Meet the Bookworm: Elfie

At the beginning of 2020 I sent a couple of bookish questions to some bloggers and bookstagrammers who have been crazy enough to fill them out. In this series you’ll get to read their answers, admire their favourite reads and share their favourite stories. If you want to join the series just drop a comment below!


Twitter Handle

Instagram Handle

What sort of things do you like to read? Any favourite books?
I usually read fantasy, but I’ve recently tried to read more contemporary as there are a lot of important topics being introduced to YA at the moment. My favourite books are The Hobbit, Sky in the Deep and Turtles All The Way Down (At the moment)

Would you like to share any happy/funny reading related memories or stories?
So. I had a huge crush on Richard Hammond (yes, the Top Gear presenter) when I was at high school. I used to check his autobiographies out of the school library and tell the librarian it was for a project because I was embarrassed!

If you could write yourself into any story, which one would it be? Would you change anything about yourself or have any magical powers?
I would say I’d write myself into A Song of Ice and Fire as a whole series. Maybe I would be a wildling. I always liked the wildlings.

What got you interested in books? Any particular books or people?
I always loved Jacqueline Wilson as a child, and I remember I had a book by her full of writing tips. I think she definitely influenced my obsession with reading!!

Do you enjoy writing as well as reading? What sort of things do you write? Do the novels you read inspire you?
Yes! I write mainly Middle Grade and YA fantasy! My debut novel The Forest of Fallen Stars was released June [2019]!

Was there ever a point where you found yourself reading less? Why? Do you have any tips for getting out of a reading slump?
Only really when I’m overly busy or stressed in my life generally. I try to reread past favourites or pick up shorter books to get out of a reading slump!

What made you decide to engage with other bookworms on the internet? Are your internet bookworm friends different to your real life bookworm friends?
I don’t really have any real life bookish friends, so I think that’s the main reason I joined the online book community!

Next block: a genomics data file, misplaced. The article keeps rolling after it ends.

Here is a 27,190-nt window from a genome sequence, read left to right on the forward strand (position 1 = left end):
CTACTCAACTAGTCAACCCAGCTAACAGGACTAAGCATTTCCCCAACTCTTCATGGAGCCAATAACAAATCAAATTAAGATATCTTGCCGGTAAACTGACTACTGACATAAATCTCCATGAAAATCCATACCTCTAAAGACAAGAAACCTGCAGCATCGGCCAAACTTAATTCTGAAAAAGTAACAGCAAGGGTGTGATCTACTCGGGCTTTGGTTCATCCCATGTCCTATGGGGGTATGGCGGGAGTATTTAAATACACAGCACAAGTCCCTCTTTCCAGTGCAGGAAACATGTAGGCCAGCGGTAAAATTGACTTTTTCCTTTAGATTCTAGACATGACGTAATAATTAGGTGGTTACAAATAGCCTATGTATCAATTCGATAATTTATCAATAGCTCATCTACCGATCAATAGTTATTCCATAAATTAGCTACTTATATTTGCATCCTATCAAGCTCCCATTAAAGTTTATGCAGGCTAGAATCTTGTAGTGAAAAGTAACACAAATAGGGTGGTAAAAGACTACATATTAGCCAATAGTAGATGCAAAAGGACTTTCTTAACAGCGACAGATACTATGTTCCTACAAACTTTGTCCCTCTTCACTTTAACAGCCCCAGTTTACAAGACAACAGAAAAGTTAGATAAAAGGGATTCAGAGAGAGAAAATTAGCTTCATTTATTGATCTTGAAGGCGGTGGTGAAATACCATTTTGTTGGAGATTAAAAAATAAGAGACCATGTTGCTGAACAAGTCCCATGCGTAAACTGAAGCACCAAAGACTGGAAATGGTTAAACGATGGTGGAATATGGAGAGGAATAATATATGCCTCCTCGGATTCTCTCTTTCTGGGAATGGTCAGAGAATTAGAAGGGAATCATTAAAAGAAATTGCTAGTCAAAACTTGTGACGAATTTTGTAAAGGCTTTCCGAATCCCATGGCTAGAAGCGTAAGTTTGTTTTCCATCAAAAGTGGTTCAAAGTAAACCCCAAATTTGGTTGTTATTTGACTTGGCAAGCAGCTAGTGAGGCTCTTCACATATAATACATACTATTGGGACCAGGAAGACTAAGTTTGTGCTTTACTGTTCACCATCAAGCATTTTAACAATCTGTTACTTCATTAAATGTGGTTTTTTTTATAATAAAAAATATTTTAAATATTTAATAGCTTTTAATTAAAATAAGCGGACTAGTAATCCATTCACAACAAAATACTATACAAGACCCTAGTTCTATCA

Do you have any reading routines? What about blogging or bookstagramming routines?
I try to stick to themes on my blog and Instagram. The colour theme is usually inspired by the season but I like to change it up every now and then!

Has interacting with bookworms online changed your reading at all? Do you think it’s for the better?
I think it’s definitely taught me a lot about different things. I like to ask for recommendations based on people’s life experiences. For example, if I’m looking for a book that has a transgender main character, I will ask the bookish community for books with good and realistic representation. I think asking for recommendations from lots of different people is always a good thing.

If you blog or bookstagram what do you find most challenging? Any 2020 reading/blogging/bookstagramming goals?
Probably the pressure of numbers. Instagram taking away the number of likes on a post has been really helpful, but it still bothers me a little. I’d like to write more reviews next year, and post more frequently. Maybe I will even create some sort of regular schedule, haha!

Would you want to work in the wonderful world of books? Why/why not? Do you have a dream job in the book world?
Yes! I would love to work for a publisher alongside writing my own novels. I’m currently drafting my second book, but I’m also really interested in going into publishing or becoming an agent!

What advice would you give your younger self? Do you have any advice for budding bookworms out there?
Don’t feel pressured to read something, just because everyone else is! Don’t feel bad for liking something others have a problem with, and don’t let anyone judge you for being a dyslexia book nerd!

Thanks Elfie for filling out the questions and joining my blog! Are you a fan of fantasy too? Which character would you be from Game of Thrones?

Another bookworm will be featuring on my blog so stay tuned for that, otherwise we have the usual Top Ten Tuesday coming up next week. You can check out all the other lovely bookworms I’ve met here. If you fancy joining the series let me know in the comments and I’d love to feature you!

Meet the Bookworm: Alex

At the start of 2020 I sent a couple of bookish questions to some bloggers and bookstagrammers who have been crazy enough to fill them out. In this series you’ll get to read their answers, admire their favourite reads and share their favourite stories. If you want to join the series just drop a comment below!